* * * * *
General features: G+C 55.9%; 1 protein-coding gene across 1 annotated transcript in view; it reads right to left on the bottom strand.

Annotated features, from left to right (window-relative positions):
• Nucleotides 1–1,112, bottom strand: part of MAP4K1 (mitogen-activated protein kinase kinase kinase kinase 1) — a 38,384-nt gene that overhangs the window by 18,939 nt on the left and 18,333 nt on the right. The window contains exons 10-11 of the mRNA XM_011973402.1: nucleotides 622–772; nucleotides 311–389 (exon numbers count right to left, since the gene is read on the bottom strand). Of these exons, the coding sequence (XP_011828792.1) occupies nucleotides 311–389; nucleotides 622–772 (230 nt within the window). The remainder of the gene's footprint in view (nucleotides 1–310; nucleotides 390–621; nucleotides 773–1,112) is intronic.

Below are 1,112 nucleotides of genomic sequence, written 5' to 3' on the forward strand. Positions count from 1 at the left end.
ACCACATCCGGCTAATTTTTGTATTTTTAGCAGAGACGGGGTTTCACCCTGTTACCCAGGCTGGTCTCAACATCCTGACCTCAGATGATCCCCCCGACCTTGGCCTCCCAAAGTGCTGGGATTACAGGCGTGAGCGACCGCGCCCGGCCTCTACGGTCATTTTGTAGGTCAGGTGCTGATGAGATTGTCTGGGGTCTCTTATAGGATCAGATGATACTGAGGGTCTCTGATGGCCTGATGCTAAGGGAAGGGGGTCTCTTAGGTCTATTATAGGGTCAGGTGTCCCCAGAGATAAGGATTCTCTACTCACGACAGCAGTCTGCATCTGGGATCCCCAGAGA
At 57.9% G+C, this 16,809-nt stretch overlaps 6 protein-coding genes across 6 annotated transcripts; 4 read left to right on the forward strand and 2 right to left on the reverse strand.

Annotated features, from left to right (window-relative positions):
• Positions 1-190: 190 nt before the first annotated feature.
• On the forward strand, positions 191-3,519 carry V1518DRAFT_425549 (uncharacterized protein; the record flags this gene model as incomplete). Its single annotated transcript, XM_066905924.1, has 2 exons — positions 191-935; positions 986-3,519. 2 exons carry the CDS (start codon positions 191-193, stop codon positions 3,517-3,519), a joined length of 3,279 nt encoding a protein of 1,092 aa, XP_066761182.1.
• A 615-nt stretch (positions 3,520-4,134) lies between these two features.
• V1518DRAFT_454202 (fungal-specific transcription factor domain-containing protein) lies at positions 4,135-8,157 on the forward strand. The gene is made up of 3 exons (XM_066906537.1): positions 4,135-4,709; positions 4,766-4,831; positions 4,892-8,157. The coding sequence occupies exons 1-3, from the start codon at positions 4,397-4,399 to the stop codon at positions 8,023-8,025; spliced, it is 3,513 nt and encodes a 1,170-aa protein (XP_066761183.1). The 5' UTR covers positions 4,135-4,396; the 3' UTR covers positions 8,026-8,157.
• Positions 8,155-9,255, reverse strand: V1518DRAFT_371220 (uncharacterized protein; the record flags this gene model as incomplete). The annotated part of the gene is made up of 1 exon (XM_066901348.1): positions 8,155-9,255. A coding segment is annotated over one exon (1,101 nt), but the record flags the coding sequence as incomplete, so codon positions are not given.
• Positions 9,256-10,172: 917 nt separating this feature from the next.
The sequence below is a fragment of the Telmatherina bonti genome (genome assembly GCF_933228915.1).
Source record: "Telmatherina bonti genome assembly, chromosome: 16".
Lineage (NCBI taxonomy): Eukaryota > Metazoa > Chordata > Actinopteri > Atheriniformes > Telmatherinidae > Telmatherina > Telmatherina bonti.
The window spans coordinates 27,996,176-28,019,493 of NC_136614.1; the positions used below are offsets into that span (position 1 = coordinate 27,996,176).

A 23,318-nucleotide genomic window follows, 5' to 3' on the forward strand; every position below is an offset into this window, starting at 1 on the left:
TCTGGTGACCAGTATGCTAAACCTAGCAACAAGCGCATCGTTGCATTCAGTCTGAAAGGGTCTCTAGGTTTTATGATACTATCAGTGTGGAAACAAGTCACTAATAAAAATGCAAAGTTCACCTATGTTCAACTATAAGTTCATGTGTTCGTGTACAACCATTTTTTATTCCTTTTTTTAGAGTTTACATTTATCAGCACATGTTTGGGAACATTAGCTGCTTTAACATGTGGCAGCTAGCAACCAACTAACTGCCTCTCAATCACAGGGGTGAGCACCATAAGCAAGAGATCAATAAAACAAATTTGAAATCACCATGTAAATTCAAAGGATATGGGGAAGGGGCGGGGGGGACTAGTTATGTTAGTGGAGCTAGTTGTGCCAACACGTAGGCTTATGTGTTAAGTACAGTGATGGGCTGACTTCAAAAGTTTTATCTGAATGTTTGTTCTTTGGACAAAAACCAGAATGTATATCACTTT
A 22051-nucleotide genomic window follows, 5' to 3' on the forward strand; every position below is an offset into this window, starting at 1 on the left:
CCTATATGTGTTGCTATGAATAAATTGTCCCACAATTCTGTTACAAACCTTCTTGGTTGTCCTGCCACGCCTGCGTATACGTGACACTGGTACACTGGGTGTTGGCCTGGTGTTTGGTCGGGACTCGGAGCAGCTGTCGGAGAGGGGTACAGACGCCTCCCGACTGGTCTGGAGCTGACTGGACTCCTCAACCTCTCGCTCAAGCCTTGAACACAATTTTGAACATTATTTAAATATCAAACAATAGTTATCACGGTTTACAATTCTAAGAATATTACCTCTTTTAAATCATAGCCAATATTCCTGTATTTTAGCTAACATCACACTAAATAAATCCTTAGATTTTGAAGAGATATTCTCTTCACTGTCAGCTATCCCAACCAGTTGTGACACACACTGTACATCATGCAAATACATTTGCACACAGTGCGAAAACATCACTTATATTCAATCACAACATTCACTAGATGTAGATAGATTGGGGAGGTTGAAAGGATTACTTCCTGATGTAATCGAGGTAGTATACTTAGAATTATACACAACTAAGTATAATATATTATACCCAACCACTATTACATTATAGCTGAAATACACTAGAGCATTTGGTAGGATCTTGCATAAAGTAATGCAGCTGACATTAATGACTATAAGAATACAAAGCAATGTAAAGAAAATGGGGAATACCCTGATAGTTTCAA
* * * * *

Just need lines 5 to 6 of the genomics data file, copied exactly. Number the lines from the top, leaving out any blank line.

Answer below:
ACCACATCCGGCTAATTTTTGTATTTTTAGCAGAGACGGGGTTTCACCCTGTTACCCAGGCTGGTCTCAACATCCTGACCTCAGATGATCCCCCCGACCTTGGCCTCCCAAAGTGCTGGGATTACAGGCGTGAGCGACCGCGCCCGGCCTCTACGGTCATTTTGTAGGTCAGGTGCTGATGAGATTGTCTGGGGTCTCTTATAGGATCAGATGATACTGAGGGTCTCTGATGGCCTGATGCTAAGGGAAGGGGGTCTCTTAGGTCTATTATAGGGTCAGGTGTCCCCAGAGATAAGGATTCTCTACTCACGACAGCAGTCTGCATCTGGGATCCCCAGAGA
At 57.9% G+C, this 16,809-nt stretch overlaps 6 protein-coding genes across 6 annotated transcripts; 4 read left to right on the forward strand and 2 right to left on the reverse strand.